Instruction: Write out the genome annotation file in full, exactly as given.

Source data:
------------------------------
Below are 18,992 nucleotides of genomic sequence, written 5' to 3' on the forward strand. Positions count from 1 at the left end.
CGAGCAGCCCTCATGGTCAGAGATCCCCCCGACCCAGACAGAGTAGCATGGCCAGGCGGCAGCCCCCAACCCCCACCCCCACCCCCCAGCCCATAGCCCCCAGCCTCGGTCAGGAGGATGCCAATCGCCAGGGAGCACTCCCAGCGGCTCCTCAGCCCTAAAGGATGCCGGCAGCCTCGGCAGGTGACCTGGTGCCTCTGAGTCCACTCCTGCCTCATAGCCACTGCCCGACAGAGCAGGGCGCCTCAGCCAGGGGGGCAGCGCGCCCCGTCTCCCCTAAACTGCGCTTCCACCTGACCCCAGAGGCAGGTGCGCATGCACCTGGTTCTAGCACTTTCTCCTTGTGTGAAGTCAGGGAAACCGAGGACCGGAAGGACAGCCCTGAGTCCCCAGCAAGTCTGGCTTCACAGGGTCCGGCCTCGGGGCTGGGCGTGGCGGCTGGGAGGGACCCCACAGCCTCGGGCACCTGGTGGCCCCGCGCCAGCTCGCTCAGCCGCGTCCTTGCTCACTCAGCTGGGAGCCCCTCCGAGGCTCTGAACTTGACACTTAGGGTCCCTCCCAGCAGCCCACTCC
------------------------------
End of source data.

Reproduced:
Below are 18,992 nucleotides of genomic sequence, written 5' to 3' on the forward strand. Positions count from 1 at the left end.
CGAGCAGCCCTCATGGTCAGAGATCCCCCCGACCCAGACAGAGTAGCATGGCCAGGCGGCAGCCCCCAACCCCCACCCCCACCCCCCAGCCCATAGCCCCCAGCCTCGGTCAGGAGGATGCCAATCGCCAGGGAGCACTCCCAGCGGCTCCTCAGCCCTAAAGGATGCCGGCAGCCTCGGCAGGTGACCTGGTGCCTCTGAGTCCACTCCTGCCTCATAGCCACTGCCCGACAGAGCAGGGCGCCTCAGCCAGGGGGGCAGCGCGCCCCGTCTCCCCTAAACTGCGCTTCCACCTGACCCCAGAGGCAGGTGCGCATGCACCTGGTTCTAGCACTTTCTCCTTGTGTGAAGTCAGGGAAACCGAGGACCGGAAGGACAGCCCTGAGTCCCCAGCAAGTCTGGCTTCACAGGGTCCGGCCTCGGGGCTGGGCGTGGCGGCTGGGAGGGACCCCACAGCCTCGGGCACCTGGTGGCCCCGCGCCAGCTCGCTCAGCCGCGTCCTTGCTCACTCAGCTGGGAGCCCCTCCGAGGCTCTGAACTTGACACTTAGGGTCCCTCCCAGCAGCCCACTCC